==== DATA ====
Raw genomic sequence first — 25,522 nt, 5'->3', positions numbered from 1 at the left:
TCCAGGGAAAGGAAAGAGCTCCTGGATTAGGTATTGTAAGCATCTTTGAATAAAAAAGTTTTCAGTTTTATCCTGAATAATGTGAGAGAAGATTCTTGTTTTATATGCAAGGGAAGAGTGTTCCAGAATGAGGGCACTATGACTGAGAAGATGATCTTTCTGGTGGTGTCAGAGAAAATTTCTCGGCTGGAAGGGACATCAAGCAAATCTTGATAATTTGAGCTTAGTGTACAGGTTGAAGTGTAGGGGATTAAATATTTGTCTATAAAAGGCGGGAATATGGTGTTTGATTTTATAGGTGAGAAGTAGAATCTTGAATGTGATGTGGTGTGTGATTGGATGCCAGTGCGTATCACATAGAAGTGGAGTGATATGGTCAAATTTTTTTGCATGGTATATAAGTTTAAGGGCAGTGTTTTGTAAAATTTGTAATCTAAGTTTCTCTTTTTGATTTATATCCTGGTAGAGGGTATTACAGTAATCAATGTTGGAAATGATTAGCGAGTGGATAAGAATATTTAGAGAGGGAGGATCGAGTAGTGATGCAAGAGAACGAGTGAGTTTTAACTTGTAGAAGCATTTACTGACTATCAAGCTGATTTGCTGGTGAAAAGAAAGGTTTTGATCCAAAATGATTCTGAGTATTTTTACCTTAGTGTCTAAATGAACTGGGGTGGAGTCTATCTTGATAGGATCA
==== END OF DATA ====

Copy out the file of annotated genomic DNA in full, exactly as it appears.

Raw genomic sequence first — 25,522 nt, 5'->3', positions numbered from 1 at the left:
TCCAGGGAAAGGAAAGAGCTCCTGGATTAGGTATTGTAAGCATCTTTGAATAAAAAAGTTTTCAGTTTTATCCTGAATAATGTGAGAGAAGATTCTTGTTTTATATGCAAGGGAAGAGTGTTCCAGAATGAGGGCACTATGACTGAGAAGATGATCTTTCTGGTGGTGTCAGAGAAAATTTCTCGGCTGGAAGGGACATCAAGCAAATCTTGATAATTTGAGCTTAGTGTACAGGTTGAAGTGTAGGGGATTAAATATTTGTCTATAAAAGGCGGGAATATGGTGTTTGATTTTATAGGTGAGAAGTAGAATCTTGAATGTGATGTGGTGTGTGATTGGATGCCAGTGCGTATCACATAGAAGTGGAGTGATATGGTCAAATTTTTTTGCATGGTATATAAGTTTAAGGGCAGTGTTTTGTAAAATTTGTAATCTAAGTTTCTCTTTTTGATTTATATCCTGGTAGAGGGTATTACAGTAATCAATGTTGGAAATGATTAGCGAGTGGATAAGAATATTTAGAGAGGGAGGATCGAGTAGTGATGCAAGAGAACGAGTGAGTTTTAACTTGTAGAAGCATTTACTGACTATCAAGCTGATTTGCTGGTGAAAAGAAAGGTTTTGATCCAAAATGATTCTGAGTATTTTTACCTTAGTGTCTAAATGAACTGGGGTGGAGTCTATCTTGATAGGATCA